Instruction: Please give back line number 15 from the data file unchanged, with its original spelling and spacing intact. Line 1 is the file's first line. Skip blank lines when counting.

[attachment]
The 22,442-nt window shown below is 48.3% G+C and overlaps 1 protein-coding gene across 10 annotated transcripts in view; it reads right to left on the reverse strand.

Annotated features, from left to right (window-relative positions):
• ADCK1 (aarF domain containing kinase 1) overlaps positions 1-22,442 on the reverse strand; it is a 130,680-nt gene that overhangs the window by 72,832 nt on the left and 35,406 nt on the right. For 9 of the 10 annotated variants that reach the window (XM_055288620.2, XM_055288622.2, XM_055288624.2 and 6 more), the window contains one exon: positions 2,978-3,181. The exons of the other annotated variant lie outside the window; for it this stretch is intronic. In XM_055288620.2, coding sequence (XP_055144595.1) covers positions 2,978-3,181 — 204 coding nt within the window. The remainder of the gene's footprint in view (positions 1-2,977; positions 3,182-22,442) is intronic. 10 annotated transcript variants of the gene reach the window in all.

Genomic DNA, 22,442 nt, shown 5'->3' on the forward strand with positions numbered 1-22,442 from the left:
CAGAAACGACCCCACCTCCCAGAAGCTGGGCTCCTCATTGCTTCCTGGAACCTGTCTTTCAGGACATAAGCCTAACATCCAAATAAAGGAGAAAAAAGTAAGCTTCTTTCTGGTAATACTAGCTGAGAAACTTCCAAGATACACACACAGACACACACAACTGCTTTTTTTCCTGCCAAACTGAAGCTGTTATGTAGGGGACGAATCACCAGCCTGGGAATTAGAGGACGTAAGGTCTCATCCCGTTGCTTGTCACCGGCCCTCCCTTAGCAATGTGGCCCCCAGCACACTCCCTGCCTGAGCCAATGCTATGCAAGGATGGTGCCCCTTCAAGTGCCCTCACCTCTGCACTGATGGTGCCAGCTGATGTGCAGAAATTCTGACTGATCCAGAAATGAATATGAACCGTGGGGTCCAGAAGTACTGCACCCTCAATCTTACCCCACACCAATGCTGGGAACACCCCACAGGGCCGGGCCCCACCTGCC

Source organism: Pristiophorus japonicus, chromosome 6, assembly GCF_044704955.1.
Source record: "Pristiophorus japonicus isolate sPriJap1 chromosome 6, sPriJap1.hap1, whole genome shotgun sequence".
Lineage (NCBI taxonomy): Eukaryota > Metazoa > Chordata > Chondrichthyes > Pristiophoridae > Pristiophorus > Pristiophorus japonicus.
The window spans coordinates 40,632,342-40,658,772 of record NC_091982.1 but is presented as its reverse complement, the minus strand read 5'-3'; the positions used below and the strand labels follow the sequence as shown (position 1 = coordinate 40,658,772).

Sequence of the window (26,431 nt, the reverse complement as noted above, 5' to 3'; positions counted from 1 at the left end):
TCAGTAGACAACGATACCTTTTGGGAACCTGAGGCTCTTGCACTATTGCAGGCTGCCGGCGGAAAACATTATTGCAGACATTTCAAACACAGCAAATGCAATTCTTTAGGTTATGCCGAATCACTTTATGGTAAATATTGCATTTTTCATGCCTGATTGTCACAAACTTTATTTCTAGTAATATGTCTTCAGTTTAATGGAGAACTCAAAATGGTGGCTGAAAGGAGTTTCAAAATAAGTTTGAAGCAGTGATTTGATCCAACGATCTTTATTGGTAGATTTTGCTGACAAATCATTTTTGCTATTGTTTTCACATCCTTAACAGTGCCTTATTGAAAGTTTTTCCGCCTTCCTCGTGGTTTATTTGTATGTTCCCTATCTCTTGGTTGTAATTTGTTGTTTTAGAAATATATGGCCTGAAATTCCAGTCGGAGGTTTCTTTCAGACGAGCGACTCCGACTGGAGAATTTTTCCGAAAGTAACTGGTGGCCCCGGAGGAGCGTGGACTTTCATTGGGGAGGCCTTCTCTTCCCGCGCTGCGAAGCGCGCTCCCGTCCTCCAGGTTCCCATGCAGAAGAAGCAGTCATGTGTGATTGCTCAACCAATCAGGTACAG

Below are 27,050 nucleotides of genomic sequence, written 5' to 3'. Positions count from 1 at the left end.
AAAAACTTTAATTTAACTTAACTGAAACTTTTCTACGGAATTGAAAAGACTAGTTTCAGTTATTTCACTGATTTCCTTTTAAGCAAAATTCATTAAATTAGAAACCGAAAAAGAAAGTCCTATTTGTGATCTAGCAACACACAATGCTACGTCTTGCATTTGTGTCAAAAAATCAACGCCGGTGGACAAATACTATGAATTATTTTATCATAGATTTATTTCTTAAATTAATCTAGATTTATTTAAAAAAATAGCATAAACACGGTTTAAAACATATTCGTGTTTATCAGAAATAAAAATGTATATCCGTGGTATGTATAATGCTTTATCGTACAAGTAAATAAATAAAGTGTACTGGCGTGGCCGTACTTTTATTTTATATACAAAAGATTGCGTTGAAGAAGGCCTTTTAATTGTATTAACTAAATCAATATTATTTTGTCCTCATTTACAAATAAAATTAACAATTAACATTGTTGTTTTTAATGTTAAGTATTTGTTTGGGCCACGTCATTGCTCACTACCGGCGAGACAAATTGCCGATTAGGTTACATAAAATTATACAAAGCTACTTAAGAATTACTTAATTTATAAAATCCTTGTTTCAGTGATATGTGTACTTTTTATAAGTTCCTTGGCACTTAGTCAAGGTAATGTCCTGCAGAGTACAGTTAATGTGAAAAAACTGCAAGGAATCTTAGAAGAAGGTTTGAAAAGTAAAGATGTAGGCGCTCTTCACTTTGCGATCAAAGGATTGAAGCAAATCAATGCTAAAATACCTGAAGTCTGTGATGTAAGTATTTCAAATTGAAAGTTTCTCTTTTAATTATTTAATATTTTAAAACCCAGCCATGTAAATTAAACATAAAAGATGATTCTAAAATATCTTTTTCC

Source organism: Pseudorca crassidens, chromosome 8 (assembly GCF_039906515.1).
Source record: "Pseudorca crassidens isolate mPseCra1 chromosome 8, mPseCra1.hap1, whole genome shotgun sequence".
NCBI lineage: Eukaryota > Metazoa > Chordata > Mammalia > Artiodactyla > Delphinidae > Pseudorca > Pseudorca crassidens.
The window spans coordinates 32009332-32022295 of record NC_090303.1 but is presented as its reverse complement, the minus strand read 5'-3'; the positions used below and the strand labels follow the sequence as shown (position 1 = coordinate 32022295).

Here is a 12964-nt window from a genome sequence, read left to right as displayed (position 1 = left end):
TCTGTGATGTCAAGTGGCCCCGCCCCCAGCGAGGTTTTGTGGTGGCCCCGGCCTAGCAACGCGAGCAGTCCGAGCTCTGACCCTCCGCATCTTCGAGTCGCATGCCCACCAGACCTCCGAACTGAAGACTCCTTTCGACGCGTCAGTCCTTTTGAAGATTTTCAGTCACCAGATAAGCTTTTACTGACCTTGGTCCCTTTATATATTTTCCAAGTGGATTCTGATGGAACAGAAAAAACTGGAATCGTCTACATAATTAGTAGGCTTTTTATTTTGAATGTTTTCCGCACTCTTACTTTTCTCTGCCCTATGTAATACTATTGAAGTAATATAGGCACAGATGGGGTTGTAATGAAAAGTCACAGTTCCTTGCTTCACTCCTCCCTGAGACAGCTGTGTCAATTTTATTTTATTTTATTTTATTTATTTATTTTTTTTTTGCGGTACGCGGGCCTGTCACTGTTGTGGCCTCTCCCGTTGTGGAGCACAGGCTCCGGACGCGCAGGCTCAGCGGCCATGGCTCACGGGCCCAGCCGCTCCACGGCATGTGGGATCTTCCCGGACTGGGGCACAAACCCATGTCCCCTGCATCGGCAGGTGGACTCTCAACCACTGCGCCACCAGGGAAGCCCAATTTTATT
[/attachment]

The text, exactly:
Source record: "Pseudorca crassidens isolate mPseCra1 chromosome 8, mPseCra1.hap1, whole genome shotgun sequence".